The Hotel Roosevelt fire, on December 29, 1963, was the worst fire Jacksonville, Florida had seen since the Great Fire of 1901, and it contributed to the worst one-day death toll in the city's history. Twenty-two people died, mostly from carbon monoxide poisoning.
The Hotel Roosevelt was, at the time, one of only two luxury hotels in the city's downtown, with many restaurants and businesses located on its ground floor, including a ballroom and a barber shop. At the year's end, the Hotel Roosevelt hosted hundreds of travelers who came to attend the Gator Bowl.
The fire was said to be started after a cigarette was left unattended in the ground-floor ballroom after a Gator Bowl celebration, but was in reality started in the ballroom's ceiling. The old ceiling, which was deemed a fire hazard, was not removed when the new ceiling was installed, providing kindling for the fire, which started from faulty wires.
The first calls to the Jacksonville Fire Department were made at 7:30 a.m. Smoke was traveling throughout the 13-story building, and hotel visitors climbed out of the smoky building with the help of other patrons and bedsheets tied together. Mayor W. Haydon Burns immediately called for assistance from the U.S. Navy, and eight helicopters were flown to downtown from Cecil Field and NAS Jacksonville. The airmen helped the patrons out of the building, and transported them to a nearby parking lot, where ambulances were already waiting.
The fire was extinguished by 9:30 a.m., and it was estimated that nearly 475 people were saved from the burning building. After a day of recovering the dead, firefighters found 21 residents dead in their beds from smoke inhalation. In addition, assistant chief J.R. Romedy collapsed of a heart attack during the initial rescue efforts, and died at the scene.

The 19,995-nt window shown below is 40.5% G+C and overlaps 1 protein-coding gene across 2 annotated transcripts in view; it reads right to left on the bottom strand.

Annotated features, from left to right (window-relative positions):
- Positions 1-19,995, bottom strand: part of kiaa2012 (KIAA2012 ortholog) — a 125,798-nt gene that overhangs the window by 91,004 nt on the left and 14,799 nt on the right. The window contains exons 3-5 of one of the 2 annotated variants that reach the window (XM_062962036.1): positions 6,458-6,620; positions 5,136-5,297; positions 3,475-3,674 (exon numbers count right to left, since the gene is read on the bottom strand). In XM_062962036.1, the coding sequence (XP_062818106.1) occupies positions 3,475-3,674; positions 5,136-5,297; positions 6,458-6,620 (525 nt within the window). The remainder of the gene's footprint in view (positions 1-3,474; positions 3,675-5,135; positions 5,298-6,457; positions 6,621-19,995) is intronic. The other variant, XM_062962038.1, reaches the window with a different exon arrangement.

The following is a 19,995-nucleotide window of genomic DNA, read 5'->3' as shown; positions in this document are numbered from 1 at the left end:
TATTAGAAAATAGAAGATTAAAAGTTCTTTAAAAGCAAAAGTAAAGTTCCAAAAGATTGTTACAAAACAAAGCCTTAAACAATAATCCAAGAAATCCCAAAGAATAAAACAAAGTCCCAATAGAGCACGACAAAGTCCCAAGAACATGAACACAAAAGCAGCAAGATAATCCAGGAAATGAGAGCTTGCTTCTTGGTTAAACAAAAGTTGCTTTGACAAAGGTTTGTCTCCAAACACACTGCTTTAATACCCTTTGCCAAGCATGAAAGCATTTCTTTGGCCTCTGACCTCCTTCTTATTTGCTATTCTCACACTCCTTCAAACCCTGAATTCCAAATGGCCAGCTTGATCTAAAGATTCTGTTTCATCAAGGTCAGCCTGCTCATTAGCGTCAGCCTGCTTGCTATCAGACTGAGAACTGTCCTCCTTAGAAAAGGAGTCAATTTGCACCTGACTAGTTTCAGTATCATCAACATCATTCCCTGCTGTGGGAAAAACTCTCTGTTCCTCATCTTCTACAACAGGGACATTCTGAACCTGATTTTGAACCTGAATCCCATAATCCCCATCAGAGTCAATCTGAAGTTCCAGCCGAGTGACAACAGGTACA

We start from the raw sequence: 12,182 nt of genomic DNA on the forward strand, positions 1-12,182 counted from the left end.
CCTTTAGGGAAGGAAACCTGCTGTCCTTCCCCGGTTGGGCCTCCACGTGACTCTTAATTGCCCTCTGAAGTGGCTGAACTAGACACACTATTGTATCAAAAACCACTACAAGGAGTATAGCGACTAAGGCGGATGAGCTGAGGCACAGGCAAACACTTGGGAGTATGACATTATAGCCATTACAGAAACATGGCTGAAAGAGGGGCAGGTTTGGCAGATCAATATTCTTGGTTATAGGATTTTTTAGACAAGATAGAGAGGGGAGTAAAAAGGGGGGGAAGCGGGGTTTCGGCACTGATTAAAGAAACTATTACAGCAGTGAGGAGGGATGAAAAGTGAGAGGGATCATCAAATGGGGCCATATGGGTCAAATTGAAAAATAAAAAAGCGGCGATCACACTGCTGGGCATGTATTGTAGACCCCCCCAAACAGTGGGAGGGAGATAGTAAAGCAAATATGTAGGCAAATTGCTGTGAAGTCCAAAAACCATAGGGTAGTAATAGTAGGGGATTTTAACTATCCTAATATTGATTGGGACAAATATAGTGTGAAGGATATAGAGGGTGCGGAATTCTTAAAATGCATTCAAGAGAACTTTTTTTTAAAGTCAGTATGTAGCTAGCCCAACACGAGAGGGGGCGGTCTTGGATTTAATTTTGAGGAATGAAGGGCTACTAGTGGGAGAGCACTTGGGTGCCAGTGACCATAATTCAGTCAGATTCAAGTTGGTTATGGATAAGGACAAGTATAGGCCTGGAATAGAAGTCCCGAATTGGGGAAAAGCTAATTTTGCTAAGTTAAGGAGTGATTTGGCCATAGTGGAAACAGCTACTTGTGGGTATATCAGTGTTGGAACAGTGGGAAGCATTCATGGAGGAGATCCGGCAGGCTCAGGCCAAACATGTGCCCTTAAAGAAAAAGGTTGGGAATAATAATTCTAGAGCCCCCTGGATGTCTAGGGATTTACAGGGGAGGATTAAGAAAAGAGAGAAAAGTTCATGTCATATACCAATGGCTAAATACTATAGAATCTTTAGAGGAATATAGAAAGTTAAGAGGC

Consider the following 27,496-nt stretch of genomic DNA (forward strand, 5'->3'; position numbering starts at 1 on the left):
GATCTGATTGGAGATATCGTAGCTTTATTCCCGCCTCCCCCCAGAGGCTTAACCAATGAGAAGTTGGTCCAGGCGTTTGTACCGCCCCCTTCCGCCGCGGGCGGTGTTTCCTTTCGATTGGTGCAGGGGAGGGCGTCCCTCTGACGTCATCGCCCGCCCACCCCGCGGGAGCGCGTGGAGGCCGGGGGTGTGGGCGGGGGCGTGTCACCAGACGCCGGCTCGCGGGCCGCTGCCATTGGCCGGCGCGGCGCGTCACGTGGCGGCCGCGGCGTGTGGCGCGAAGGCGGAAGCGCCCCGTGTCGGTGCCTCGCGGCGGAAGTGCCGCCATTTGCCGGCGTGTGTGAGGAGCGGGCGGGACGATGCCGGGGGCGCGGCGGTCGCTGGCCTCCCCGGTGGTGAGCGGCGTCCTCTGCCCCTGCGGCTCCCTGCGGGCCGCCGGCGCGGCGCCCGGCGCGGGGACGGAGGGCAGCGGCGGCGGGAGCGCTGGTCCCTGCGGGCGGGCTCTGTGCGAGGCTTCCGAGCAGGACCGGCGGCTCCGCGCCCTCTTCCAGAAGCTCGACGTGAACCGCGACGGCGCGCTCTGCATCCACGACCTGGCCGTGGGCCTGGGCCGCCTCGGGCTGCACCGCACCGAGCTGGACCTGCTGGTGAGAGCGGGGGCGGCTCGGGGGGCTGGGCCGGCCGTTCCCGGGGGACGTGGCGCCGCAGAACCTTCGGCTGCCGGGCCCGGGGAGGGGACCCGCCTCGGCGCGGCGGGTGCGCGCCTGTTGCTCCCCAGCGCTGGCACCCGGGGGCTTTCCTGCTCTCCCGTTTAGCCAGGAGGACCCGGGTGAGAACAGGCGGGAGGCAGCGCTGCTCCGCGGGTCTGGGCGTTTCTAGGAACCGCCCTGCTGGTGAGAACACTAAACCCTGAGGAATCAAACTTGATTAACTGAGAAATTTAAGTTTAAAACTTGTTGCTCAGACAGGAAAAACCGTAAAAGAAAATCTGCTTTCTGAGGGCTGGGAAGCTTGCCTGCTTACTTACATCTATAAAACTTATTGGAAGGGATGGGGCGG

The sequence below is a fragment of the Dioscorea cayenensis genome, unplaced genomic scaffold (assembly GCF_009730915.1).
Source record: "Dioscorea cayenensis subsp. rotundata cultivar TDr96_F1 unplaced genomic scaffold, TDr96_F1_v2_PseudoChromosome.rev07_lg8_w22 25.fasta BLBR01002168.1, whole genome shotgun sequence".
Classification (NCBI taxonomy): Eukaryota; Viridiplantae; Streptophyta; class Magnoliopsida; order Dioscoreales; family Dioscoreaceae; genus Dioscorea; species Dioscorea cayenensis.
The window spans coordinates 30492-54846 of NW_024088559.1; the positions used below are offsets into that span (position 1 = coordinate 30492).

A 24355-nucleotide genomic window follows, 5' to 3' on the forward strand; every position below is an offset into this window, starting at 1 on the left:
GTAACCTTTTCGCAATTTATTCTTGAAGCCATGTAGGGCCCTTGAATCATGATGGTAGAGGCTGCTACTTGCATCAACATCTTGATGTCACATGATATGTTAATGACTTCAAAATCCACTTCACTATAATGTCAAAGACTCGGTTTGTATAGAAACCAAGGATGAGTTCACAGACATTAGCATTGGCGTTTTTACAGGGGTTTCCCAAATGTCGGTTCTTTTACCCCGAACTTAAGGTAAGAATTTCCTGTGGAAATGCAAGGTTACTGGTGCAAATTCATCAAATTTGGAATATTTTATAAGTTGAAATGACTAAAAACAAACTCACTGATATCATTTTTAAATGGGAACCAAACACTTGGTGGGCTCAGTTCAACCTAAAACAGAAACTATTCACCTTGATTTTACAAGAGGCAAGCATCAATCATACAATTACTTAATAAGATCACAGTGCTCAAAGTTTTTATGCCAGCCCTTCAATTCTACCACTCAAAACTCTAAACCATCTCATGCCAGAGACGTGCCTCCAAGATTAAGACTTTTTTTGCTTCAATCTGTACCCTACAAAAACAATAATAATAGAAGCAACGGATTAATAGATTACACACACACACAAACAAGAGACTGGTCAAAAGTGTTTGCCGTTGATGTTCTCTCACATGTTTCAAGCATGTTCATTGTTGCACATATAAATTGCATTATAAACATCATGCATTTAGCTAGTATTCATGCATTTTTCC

Property damage to the Hotel Roosevelt was immense, and the hotel was closed in 1964, with most of the hotel's businesses and staff relocating to the equally upscale Hotel George Washington. After much renovation, the building was re-opened as a retirement home, the Jacksonville Regency House, which closed in 1989.
The former Hotel Roosevelt, located on Adams Street in downtown, is still standing. The building was placed in the National Register of Historic Places in February 1991. Memorials are still held to remember those who died in the fire (the most recent gathering occurred in December 2003 for the 40th anniversary of the blaze).
The building was renovated in recent years and is now known as The Carling, an upscale apartment residence.
Additional information about this historic hotel is available on the Jacksonville Historical Society website:
When this thirteen-story hotel building opened on September 1, 1926, it was known as the Carling Hotel. It was owned by the Dinkler Hotel Co. of Atlanta and was named after Carling L. Dinkler who, at age 31, was vice president of the hotel chain and claimed to be the youngest hotel executive in the U.S. Newspaper articles in 1926 described the hotel as having "300 rooms with bath, running ice water, fans and the latest equipment in the rooms." "The three lower stories are faced with Indiana limestone above which is a shaft of red brick. The upper stories are trimmed with terra-cotta, and surmounted by a balustrade with limestone coping. The building is of completely fire proof construction." Unlike the other tall hotel buildings in Jacksonville at this time, the Carling was built in the middle of the block instead of on a corner, resulting in a rather expansive but bland facade. In 1936 the hotel's name was changed to the Roosevelt. On the night of December 29, 1963, a $350,000 fire killed twenty-two people in the hotel, which was filled with visitors for the Gator Bowl game on the following day. The next year the hotel closed. In later years it reopened as Jacksonville Regency House, a retirement community apartment building, and in recent years it has been converted to luxury apartments.